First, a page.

‘Freital Group’ members found guilty of terror-related crimes

By Sonia Gable

Eight people have been found guilty of numerous crimes including deliberate attacks on refugee shelters in Germany, DW reports. After a yearlong trial, the legal points hinged on the very nature of the group’s structure and intent.

The Dresden Higher Regional Court on Wednesday found seven men and one woman who formed the “Freital Group” guilty of forming a terror group, attempted murder and aiding and abetting crimes, including attacks on refugees shelters and political opponents.

The court handed out prison sentences ranging from four to 10 years. The Freital Group’s leaders, identified as Timo S. and Patrick F. in accordance with German press code, received 10 and nine-and-a-half year sentences, respectively. The courtroom in the eastern German state of Saxony was constructed in the high-security state penitentiary in Dresden.

The Reichsbürger scene is a disparate, leaderless movement totalling about 15,000 supporters, according to German intelligence officials. Of those, about 900 have been identified as far-right extremists and 1,000 have a license to own firearms. Authorities are concerned about some members’ potential to become violent and have conducted several raids on Reichsbürger suspects to seize weapons.

Group’s goal was to create ‘a climate of fear’

In his closing arguments, Senior Federal Prosecutor Jörn Hausschild said he was convinced that the group’s crimes were based on xenophobic, right-wing extremist, and Nazi ideology. The eight individuals, he claimed, operated in varying capacities with the aim of creating “a climate of fear.”

Members of the group, however, saw themselves as protecting the German people from refugees, immigrants and those with different political views. The accused are also convinced that German Chancellor Angela Merkel is a traitor to the German people. Members discussed and planned who would “get it next” in so-called dark chats online and via telephone.

The eight group members targeted hunted refugee aid workers and left-leaning politicians. They acquired explosives — 130 times more powerful than those legally allowed in Germany — in the Czech Republic. They made coded reference to the explosives by calling them “vegetables.”

During closing arguments, Hausschild said it had simply been a matter of good fortune that no one was actually killed during the attacks the group carried out. The “Czech firecrackers,” he argued, packed a deadly explosive potential, especially in instances in which they were planted on windows — at which point they became fragmentary bombs. The defendants were accused of having done just that in an attack on a refugee center, with federal prosecutors having charged that such incidents constituted attempted murder.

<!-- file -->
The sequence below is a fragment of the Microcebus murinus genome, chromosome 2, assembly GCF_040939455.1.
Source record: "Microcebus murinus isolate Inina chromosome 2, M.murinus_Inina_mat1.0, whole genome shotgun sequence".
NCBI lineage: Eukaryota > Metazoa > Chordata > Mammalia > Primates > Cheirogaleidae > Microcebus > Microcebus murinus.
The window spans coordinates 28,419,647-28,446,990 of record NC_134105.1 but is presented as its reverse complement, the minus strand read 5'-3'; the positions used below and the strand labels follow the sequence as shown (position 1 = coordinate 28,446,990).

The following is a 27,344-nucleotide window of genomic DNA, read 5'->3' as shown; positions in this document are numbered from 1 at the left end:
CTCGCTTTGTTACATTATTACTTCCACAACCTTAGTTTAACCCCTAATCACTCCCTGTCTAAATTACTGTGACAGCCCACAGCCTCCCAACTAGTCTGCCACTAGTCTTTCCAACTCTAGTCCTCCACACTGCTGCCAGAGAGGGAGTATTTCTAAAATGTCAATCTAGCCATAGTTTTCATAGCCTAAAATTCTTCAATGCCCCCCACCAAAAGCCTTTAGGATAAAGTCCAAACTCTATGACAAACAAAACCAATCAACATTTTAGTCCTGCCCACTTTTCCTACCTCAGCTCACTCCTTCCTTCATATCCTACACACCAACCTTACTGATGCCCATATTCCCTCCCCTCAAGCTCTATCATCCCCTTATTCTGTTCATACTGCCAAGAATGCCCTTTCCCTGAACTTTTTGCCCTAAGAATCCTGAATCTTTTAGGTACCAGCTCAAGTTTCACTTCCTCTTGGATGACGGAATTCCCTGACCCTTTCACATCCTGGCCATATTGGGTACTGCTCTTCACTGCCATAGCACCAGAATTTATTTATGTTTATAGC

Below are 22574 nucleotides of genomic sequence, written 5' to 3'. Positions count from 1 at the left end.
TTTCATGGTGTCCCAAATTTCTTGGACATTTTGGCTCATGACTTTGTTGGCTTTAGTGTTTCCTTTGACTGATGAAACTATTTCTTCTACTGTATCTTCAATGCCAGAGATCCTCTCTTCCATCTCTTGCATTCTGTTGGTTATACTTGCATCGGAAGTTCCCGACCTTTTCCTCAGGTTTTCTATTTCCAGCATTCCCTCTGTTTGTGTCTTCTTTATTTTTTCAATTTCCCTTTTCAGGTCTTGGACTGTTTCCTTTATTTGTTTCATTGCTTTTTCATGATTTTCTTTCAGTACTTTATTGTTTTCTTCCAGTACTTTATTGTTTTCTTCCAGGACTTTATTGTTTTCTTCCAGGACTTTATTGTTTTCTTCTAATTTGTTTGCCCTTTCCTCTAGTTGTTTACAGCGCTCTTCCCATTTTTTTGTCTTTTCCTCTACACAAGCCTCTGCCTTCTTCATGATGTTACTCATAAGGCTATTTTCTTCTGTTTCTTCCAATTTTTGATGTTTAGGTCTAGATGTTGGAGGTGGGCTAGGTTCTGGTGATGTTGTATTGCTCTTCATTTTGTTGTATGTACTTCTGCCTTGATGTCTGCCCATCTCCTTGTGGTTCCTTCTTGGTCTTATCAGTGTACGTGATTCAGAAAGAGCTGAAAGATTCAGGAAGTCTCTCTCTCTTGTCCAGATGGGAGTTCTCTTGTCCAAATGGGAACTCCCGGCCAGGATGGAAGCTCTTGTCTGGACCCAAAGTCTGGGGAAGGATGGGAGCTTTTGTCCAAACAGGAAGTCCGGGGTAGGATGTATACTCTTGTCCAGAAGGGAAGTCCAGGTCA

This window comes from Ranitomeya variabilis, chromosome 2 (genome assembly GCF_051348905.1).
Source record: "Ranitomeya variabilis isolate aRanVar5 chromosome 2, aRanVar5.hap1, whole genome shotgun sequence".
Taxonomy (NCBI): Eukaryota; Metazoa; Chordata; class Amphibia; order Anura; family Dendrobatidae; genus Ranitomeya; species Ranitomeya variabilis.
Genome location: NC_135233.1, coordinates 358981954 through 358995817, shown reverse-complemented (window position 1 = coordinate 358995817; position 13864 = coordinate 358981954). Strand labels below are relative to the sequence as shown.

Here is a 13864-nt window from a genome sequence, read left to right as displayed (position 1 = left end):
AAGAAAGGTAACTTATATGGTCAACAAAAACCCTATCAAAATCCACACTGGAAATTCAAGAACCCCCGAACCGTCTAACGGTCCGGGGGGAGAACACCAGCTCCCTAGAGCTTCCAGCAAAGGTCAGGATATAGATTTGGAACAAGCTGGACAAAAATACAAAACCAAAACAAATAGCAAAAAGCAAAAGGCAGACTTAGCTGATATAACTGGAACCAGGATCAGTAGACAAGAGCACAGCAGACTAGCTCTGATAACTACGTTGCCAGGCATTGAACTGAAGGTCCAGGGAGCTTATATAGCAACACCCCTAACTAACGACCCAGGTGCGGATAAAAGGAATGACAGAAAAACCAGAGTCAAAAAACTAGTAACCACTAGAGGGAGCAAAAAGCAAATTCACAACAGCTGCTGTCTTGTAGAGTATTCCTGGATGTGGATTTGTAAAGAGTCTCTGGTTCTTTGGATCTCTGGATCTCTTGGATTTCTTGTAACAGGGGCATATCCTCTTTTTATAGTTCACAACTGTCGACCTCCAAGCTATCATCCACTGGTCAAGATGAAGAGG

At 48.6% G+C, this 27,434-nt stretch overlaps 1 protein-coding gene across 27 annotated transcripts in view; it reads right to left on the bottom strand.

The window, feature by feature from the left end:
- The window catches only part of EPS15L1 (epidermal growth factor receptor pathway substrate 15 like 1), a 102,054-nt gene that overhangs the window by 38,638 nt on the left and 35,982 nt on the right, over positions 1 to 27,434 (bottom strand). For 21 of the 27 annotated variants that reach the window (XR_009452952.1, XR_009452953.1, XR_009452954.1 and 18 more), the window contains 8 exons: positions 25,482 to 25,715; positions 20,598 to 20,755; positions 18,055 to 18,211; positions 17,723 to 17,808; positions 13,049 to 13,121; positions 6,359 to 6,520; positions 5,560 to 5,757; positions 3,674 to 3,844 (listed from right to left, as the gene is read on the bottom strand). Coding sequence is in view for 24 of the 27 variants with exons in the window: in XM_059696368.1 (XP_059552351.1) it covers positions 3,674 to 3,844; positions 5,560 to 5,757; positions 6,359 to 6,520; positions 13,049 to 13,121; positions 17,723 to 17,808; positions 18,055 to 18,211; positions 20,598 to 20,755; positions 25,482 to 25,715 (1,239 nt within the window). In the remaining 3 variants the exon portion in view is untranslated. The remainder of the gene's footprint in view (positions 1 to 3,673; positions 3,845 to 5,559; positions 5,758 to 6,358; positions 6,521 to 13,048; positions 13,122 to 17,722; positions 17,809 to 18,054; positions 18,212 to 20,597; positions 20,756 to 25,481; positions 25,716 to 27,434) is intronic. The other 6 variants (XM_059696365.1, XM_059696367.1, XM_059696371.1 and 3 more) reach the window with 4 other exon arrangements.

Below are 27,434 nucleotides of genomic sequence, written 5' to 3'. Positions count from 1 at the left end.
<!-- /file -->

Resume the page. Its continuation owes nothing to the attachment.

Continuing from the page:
Police warned Freital-based neo-Nazis

Some individual police officers appear to have been more than sympathetic to the Freital Group and its activities. According to media reports, leading members of the group testified they had received information from one 51-year-old police officer. He is accused of having provided the group with information pertaining to the location and duration of police patrols in the areas where they carried out the attacks. The officer has meanwhile been suspended.

It is only thanks to the German Federal Prosecutor’s Office that the Freital Group even became the subject of a trial of this scope. Federal prosecutors took over the case and its investigation from Saxony’s state prosecutors in what has become an absolute disgrace for the state’s justice department.

The strategy of the defense team, on the other hand, was to claim that the Freital Group was neither a criminal nor a terror organization. Andreas Scheider, defense attorney for group member Patrick F., claimed “what we have here is a series of spontaneous acts.” Like his colleague, Michael Sturm, who was defending group member Timo S., he also raised doubts about the lethal potential of the explosives used in the crimes.

Complex burden of proof

Nikolaos Gazeas, a criminal legal specialist and expert on paragraph 129a of the German Penal Code (StGB), had noted before the verdict was announced that two critical points could have hindered a conviction on the charges for founding of, membership in, or the abetting of a terrorist organization. He said paragraph 129a of the StGb requires proof of a minimum level of established organization within the group. Gazeas said the Freital Group’s defense team thus tried cast doubt on that point by emphasizing the “spontaneous” nature of the attacks.

Read also: Why Germany’s far-right flourishes in Dresden

Moreover, prosecutors had to prove that the group exhibited an overriding will to achieve terrorist aims. Proof of that would be evidenced if the group’s members worked in a coordinated fashion, as Gazeas told DW. “It is not out of the question that the structure and activities of the Freital Group did cross the legal threshold defining what a terror organization is.” The court found the evidence exceeding that threshold.

Nevertheless, Gazeas, who also teaches law at the University of Cologne, said before the verdict was pronounced that if the Dresden court convicted the defendants, it would not likely be the last word on the issue: “I am certain that the defense team will appeal, then it will be up to the Federal Court of Justice to decide.”